After a couple of days visiting some cañóns in Mineral de Chico it was time to move on. Packing up camp I caught a colectivo back into Pachuca visiting the ‘famous’ clock. I sat in the square a while charging my phone and deciding what to do. I contacted some people through couchsurfing to see if they wanted to do anything, but nothing eventuated. Deciding to splurge a little I decided to find a hostel. Some girls randomly gave me a ride when I was looking for the first hostel. I tried three in total. The first was closed, the second full and the guy at the third was so rude I gave up and decided to climb one of the nearby mountains to camp. Straying from centro the streets were littered with rubbish. The streets were steep but it wasn’t long before I was on a trail on the mountainside. Leaving the trail, I aimed for an area that seemed less step and found a nice spot behind a eucalyptus. I settled in for the night. I had nice views over the city 🙂

In the morning I headed back to the square and talked to my uncle for a while. Things were continuing to change at home. It was hard to believe it’s been three years now since I left! I started waking to the bus terminal and met Sem Pachu a English teacher at the nearby school. We talked a while and grabbed some fruit from the market opposite the bus terminal. I’d decided last night to visit Grutas de Tolantongo. I knew it would be crouded, but it seemed like a place I shouldn’t miss. 60 pesos to Ixmiquilpan, 10 to get to the other bus terminal, a half hour wait and another 50 to get to Tolantongo. The entrance fee was 140. I was charged 280, but later found out they’d charged me double… A bit annoying 😦

Approaching the river the desert landscape was interrupted by a bright blue river. Stone walls had been built across it at regular intervals and many people were enjoying the warm waters. I quickly found a spot to dump my pack and hopped in. Despite the bath-like temperatures it was still refreshing.

After setting up my tent, I went to visit the cave. I half expexted to have to pay to enter both the “grotto” and “tunnel” – as is the Mexican way, but both were free and busy. It was a pretty special place. Cold and hot waterfalls outside and numerous showerheads/matacanes within the cave spraying hot water. The temperature was prefect! A tunnel with considerable current led to another room with a large waterfall in a corner that had been roped off. Why, I can not say.


I soon left the darkness and returned to the entrance room. Making a visit to the “tunnel” above. It felt like the hottest water. Soon it became too much and I returned to soak in the cooler waters below.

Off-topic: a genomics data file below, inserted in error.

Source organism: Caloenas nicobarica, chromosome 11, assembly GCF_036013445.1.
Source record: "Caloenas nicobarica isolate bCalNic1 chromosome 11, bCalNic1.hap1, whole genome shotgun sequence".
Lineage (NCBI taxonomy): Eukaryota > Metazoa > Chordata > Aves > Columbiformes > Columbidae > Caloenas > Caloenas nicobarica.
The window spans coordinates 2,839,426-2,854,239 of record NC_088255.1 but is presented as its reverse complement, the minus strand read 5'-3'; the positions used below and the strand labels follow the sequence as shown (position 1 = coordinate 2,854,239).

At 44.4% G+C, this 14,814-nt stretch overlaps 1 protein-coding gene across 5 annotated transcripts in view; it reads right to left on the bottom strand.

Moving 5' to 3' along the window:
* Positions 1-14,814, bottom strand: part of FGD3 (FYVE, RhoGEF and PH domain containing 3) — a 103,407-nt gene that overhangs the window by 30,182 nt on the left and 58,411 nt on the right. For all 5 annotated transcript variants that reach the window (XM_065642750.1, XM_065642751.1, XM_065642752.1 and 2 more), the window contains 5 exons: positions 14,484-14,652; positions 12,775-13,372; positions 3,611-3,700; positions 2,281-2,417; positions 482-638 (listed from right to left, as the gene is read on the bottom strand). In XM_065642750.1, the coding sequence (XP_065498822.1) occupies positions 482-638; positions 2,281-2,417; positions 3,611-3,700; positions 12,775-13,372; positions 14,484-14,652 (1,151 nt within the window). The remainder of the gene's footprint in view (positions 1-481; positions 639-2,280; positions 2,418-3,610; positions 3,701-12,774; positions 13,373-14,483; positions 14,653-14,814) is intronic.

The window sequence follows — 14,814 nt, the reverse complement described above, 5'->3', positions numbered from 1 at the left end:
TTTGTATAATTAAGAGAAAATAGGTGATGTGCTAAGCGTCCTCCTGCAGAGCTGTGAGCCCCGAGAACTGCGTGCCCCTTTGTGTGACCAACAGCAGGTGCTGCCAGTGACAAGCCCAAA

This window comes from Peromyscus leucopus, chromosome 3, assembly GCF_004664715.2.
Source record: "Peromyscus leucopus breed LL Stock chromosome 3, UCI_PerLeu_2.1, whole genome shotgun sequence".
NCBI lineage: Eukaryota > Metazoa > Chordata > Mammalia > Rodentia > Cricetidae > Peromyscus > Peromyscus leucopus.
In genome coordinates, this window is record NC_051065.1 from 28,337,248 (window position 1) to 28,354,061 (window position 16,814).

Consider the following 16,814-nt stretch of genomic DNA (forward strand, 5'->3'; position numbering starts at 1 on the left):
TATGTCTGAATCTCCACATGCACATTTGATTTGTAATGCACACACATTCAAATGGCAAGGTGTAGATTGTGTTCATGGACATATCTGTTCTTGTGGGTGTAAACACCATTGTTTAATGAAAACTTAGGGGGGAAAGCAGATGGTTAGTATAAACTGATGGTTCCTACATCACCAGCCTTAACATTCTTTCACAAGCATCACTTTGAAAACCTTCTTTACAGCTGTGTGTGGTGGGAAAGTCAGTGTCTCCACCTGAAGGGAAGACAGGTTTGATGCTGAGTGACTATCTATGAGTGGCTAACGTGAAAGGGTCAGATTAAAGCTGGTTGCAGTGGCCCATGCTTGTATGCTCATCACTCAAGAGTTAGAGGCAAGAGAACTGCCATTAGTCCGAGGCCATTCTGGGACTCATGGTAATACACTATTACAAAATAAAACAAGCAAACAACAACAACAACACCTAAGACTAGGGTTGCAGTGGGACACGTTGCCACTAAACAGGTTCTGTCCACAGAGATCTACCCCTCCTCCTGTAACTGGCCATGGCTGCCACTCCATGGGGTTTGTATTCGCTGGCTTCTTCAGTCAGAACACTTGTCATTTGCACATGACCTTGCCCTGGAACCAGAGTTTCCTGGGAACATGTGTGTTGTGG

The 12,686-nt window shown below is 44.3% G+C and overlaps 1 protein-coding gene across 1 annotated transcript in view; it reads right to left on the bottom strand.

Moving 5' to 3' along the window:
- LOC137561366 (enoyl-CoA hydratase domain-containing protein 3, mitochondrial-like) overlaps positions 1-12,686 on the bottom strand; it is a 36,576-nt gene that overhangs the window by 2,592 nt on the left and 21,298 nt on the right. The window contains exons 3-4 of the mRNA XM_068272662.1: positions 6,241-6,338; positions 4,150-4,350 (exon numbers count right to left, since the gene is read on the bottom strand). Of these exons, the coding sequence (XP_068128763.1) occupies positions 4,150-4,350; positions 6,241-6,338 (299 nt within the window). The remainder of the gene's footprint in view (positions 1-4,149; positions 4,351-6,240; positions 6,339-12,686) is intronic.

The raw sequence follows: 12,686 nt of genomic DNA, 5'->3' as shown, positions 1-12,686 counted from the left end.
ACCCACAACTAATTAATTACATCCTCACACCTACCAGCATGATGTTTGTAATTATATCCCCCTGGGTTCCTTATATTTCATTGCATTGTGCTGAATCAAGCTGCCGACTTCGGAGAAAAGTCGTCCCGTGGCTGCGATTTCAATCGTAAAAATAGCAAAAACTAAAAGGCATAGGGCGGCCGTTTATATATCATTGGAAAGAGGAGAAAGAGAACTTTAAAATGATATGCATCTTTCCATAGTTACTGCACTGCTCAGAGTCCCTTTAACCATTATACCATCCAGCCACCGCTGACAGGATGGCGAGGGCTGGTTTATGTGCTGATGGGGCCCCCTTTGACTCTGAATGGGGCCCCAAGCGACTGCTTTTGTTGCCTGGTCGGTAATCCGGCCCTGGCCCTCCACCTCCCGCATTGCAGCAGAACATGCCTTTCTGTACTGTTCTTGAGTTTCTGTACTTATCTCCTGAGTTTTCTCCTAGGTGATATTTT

It was a social place and I wish I had come with other people. With only my own company I decided I’d had enough and went to grab some food. I then relaxed in my tent and started reading “the Art of Travel”. It was different to what I was expecting – talking about the nuances between what we remember from a trip and all the little things in between the memories or things we remember – many of them the more unpleasant things.

It seems that unlike the continuous enduring contentment that we anticipate, our actual happiness with (and in a place), must be brief and at least to the conscious mind, apparently [a] haphazard phenomenon: an interval in which we achieve receptivity to the world around us, in which positive thoughts of the past and future coagulate and anxieties are allayed. The condition rarely endures for longer than ten minutes. New patterns of anxiety inevitably form on the horizon of consciousness, like the weather fronts that mass themselves every few days off the western coast of Ireland. The past victory ceases to seem impressive, the future acquires complications and the beautiful view becomes as invisible as anything which is always around.

It also talked about people liking to be in places of travel. Airports, trains, etc. I couldn’t really relate to this except maybe for train hopping.

Light began to fail. I wasn’t sure if I was allowed to camp where I was, and wasn’t sure if camping was free (I think it was), so I climbed up the slope to an overhang and made camp on a tiny ledge that required me to extend it by jamming a triangular rock between some boulders and raising one side with the ropes and other things in my pack.

In the morning I packed, dropped down and set up my tent in the same spot. I grabbed some breakfast from the same place I’d eaten at the day before and went for another soak. I was going to pay another visit to the tunnel too, but it was too crowded and I turned around. The disadvantage of visiting during the Mexican holidays.

The advantage was that when I decided to leave and the bus was still over 2hrs away I managed to get a ride back into Ixmiquilpan. ?? was actually working in California and was heading to the airport. I caught a bus with him into the city. We grabbed some pizza and I then shared his taxi to the airport. Atzin was running late, so I had about 6hrs to wait around before walking to his place about an hour away. I was harassed by a guy when I left the footpath by the main rd. I retreated and went the long way ’round.